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home : opinions : commentary May 1, 2016


3/26/2013 1:07:00 PM
My Turn: Is our water budget broken?
By Tom O’Halleran


On April 11, 4-6 p.m., the Verde River Basin Partnership will sponsor a presentation by the United States Geological Survey (USGS) on the findings of their report: Human Impacts on the Verde River’s Streamflow, 1910-2109: Applying the USGS Northern Arizona Regional Groundwater Model.

The public is encouraged to attend this landmark presentation at the Camp Verde Multi-Use Complex Auditorium, 37 Camp Lincoln Road, Camp Verde. For more information go to the Partnership’s website at www.vrbp.org or Facebook at Facebook.com/verderiverbasinpartnership.

Over the past year and a half, the USGS has been conducting a study of the Verde Valley to determine our water budget and water availability. A water budget estimates how much water exists in a watershed or in the case of the Verde Valley sub-watershed over a period of time.

Water budgets account for water that is being added to a watershed, such as precipitation and removed such as discharge of groundwater to rivers and creeks and groundwater pumping. The budget also accounts for changes in groundwater storage.

The USGS has also been using the Northern Arizona Groundwater-Flow Model released in 2011 for the first time to predict our past, current and future affects from groundwater pumping on our groundwater storage and surface waters of the rivers and creeks within the Verde Valley.

This analysis will help us determine how we may be impacted but importantly help us in realizing that through cooperative management of our water resources there are options to minimize potential future impacts.

The USGS used three forward looking computerized numerical simulations to estimate the impacts on the Verde River hydrologic system. All these simulations were based on very conservative estimates of additional stress levels on our water resources.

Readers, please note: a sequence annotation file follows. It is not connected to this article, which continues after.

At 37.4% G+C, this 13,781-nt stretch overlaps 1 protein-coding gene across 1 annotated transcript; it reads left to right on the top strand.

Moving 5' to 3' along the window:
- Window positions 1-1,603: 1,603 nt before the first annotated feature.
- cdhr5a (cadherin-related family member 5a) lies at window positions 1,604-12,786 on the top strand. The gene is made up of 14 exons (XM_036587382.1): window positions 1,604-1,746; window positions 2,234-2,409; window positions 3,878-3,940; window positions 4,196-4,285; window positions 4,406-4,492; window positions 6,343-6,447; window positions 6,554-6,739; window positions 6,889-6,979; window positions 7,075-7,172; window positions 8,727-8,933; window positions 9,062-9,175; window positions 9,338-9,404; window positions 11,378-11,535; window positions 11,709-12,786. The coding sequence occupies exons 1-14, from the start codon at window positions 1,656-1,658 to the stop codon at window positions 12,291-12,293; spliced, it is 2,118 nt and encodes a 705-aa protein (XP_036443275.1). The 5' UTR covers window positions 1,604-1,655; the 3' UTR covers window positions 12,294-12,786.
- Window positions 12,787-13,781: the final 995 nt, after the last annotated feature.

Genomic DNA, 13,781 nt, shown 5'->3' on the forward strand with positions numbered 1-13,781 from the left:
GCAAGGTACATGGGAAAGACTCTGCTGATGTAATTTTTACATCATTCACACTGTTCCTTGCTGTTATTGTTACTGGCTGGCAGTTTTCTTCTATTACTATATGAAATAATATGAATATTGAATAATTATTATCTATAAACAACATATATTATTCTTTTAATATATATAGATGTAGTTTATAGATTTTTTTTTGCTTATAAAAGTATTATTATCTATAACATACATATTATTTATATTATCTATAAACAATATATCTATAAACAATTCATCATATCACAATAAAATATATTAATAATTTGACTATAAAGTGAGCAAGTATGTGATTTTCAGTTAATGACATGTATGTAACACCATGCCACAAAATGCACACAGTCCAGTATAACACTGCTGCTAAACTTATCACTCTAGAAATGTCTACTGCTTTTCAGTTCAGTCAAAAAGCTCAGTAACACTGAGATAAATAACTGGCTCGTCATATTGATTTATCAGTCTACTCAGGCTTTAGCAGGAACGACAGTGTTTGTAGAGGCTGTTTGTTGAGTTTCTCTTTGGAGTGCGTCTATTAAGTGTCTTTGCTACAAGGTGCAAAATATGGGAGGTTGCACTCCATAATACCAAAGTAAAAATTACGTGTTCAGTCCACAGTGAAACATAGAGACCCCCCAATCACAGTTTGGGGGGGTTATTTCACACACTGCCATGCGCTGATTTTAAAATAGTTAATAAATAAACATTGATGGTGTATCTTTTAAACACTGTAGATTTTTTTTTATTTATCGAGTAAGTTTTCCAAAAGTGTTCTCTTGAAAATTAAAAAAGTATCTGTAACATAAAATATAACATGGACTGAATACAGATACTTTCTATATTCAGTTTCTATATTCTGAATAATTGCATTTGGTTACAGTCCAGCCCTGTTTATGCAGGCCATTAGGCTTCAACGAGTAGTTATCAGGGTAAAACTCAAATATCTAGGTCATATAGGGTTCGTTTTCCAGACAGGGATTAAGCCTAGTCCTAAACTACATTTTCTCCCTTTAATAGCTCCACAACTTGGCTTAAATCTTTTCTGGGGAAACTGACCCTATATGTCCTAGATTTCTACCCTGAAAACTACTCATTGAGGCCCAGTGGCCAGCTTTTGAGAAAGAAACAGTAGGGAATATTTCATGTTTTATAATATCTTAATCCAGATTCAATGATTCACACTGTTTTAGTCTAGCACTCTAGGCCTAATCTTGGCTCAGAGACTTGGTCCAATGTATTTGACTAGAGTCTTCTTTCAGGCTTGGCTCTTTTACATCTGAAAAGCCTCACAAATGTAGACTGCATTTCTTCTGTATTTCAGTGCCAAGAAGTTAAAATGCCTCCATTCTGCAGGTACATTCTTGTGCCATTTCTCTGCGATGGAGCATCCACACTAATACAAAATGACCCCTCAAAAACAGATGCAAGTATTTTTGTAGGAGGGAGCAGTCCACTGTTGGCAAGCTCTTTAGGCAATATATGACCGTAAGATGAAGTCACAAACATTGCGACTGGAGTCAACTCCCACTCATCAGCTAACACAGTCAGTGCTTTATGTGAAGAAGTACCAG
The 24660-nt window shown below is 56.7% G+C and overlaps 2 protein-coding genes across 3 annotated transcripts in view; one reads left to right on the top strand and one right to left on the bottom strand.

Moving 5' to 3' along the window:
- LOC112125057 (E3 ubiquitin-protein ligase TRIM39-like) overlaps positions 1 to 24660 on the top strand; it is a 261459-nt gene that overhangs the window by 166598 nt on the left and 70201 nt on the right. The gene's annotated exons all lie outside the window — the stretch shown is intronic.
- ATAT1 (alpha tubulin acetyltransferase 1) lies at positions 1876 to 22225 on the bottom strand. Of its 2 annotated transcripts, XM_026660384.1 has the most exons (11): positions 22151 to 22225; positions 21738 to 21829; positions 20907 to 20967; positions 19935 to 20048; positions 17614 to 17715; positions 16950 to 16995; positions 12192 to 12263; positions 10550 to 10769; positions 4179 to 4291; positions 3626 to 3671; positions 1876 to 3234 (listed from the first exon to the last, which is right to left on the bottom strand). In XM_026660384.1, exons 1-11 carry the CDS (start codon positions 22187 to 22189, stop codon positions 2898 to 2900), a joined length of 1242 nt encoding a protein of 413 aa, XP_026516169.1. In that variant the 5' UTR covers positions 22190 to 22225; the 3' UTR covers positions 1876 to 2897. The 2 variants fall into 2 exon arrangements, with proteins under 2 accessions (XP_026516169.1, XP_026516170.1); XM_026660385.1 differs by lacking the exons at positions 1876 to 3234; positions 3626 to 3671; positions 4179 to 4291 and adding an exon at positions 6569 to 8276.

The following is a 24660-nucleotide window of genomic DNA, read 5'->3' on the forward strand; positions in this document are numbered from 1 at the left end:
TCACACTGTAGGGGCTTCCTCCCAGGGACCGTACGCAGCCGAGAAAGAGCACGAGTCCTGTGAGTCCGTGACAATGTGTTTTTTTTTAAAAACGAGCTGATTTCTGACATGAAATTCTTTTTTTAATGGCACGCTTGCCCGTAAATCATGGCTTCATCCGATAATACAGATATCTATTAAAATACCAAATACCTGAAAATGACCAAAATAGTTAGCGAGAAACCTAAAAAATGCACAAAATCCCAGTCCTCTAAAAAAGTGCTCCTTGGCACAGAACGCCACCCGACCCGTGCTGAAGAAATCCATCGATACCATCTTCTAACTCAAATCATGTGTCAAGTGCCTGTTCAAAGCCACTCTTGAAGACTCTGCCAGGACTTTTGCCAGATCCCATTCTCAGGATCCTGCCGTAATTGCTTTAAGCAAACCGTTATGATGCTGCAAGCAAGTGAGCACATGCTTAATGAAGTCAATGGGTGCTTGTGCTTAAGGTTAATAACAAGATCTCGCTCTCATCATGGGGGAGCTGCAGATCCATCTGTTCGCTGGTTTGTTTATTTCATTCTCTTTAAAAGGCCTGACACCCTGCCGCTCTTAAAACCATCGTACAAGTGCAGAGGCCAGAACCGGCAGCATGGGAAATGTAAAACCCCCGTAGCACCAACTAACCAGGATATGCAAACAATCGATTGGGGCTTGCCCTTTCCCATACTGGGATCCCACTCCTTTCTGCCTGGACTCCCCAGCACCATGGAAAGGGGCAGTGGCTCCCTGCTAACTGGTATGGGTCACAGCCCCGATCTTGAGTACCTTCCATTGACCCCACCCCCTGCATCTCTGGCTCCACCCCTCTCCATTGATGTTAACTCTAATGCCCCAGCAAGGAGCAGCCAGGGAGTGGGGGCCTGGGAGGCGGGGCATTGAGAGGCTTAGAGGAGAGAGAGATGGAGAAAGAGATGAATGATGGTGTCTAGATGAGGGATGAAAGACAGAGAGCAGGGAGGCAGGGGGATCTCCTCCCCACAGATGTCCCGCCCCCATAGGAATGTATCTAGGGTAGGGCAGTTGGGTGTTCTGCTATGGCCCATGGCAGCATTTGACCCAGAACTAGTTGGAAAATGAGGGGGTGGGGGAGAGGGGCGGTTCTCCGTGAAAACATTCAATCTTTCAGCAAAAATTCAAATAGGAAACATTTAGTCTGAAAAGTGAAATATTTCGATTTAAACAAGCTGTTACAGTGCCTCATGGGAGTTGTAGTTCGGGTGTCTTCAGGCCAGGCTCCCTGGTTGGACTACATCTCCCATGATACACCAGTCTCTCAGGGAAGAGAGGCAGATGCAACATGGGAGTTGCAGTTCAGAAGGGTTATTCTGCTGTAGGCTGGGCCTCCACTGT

The first simulation held the distribution and magnitude of human stresses at their 2005 level across the entire model area until 2109.

This means that there would be no additional groundwater used over approximately the next 100 years. Based on growth patterns in Arizona this is very unlikely but will indicate how we are currently impacting our water resources.

The second simulation increased stress levels to the system 3 percent each decade, 50 percent less than projected growth, until 2060 for a net gain in stress of 15 percent. After 2060 the stress level was held constant through 2009.

Again, based on current growth projections this is a very conservative estimate of additional stress to the hydrologic system. The USGS based these additional stress levels on half the additional future water demands identified in the Bureau of Reclamation (BOR) study: Central Yavapai Highlands Water Resources Management Study. It should be noted that the additional water demands identified in this study were the result of consultation with Yavapai County, the cities and towns in the Prescott and Verde Valley areas and the Yavapai County Water Advisory Committee.